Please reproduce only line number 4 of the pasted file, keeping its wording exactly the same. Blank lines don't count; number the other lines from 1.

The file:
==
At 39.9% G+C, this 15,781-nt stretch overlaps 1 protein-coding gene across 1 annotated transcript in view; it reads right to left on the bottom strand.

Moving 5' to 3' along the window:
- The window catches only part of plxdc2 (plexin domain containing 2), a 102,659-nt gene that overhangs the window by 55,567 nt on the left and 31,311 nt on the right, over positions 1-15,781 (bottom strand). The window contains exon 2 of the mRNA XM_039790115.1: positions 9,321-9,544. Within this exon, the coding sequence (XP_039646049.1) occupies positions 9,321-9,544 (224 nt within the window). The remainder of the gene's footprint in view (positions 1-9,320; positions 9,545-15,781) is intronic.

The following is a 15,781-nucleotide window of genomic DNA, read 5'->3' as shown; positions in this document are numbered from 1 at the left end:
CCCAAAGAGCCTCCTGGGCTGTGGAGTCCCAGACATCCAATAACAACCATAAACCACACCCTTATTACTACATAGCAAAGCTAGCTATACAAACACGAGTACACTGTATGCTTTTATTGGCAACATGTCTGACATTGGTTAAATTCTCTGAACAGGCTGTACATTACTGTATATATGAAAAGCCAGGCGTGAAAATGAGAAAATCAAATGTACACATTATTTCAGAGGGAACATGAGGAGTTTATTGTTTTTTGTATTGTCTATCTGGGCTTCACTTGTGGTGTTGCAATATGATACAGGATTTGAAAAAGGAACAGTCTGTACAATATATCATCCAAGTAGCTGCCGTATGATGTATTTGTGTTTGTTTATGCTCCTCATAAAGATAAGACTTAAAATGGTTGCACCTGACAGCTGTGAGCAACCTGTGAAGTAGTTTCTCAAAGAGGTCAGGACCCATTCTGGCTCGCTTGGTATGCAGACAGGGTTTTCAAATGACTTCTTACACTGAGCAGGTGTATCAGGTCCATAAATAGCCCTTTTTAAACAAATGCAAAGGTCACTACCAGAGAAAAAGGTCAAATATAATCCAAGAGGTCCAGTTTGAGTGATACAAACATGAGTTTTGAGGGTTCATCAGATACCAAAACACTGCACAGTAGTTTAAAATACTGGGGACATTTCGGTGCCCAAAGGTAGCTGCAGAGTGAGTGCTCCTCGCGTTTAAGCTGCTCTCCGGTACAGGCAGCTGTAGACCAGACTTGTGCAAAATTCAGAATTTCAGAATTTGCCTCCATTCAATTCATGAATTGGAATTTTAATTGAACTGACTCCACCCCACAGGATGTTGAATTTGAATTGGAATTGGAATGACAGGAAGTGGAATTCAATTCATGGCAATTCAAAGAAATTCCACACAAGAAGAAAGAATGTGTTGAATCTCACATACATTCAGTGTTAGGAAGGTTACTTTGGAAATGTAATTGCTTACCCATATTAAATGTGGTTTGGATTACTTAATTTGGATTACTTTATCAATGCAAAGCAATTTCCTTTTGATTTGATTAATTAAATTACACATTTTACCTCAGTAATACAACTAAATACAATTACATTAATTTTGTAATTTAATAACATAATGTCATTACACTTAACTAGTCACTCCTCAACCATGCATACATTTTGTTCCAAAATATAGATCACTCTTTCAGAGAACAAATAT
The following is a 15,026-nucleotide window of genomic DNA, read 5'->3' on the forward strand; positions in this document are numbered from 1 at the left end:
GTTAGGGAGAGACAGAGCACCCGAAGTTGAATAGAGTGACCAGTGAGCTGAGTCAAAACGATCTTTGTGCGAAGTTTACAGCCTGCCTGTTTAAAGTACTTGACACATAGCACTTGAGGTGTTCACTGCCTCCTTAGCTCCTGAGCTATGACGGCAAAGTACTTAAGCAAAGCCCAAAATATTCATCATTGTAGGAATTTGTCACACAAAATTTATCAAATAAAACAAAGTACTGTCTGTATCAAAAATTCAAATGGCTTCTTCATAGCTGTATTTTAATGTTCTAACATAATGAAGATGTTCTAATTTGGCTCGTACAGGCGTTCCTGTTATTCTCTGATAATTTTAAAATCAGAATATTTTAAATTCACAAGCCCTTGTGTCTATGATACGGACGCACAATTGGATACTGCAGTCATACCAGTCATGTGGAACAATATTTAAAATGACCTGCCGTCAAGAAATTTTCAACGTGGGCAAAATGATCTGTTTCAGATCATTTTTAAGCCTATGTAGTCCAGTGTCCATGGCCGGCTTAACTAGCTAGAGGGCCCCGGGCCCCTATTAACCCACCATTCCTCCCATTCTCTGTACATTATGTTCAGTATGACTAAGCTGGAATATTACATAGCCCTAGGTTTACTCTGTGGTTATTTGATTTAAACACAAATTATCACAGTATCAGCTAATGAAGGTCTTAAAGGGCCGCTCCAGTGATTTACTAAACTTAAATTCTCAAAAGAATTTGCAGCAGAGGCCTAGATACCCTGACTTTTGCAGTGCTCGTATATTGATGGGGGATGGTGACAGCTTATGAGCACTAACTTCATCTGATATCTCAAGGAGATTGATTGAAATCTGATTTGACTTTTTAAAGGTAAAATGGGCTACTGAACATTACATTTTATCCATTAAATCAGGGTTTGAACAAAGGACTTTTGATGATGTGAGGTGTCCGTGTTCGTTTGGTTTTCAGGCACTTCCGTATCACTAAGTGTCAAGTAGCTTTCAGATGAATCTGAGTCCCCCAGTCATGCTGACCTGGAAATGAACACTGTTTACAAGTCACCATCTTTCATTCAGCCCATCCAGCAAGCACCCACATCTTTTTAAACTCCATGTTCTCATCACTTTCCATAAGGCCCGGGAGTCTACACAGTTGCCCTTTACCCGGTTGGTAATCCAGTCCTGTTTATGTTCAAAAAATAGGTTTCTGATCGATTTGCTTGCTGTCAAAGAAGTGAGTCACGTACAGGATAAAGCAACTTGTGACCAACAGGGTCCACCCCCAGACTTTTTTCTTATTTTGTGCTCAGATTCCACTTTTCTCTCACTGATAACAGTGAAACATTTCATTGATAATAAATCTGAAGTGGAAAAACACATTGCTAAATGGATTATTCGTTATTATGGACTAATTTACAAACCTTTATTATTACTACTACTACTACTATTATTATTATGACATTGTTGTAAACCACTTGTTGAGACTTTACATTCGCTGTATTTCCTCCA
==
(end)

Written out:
The following is a 15,781-nucleotide window of genomic DNA, read 5'->3' as shown; positions in this document are numbered from 1 at the left end: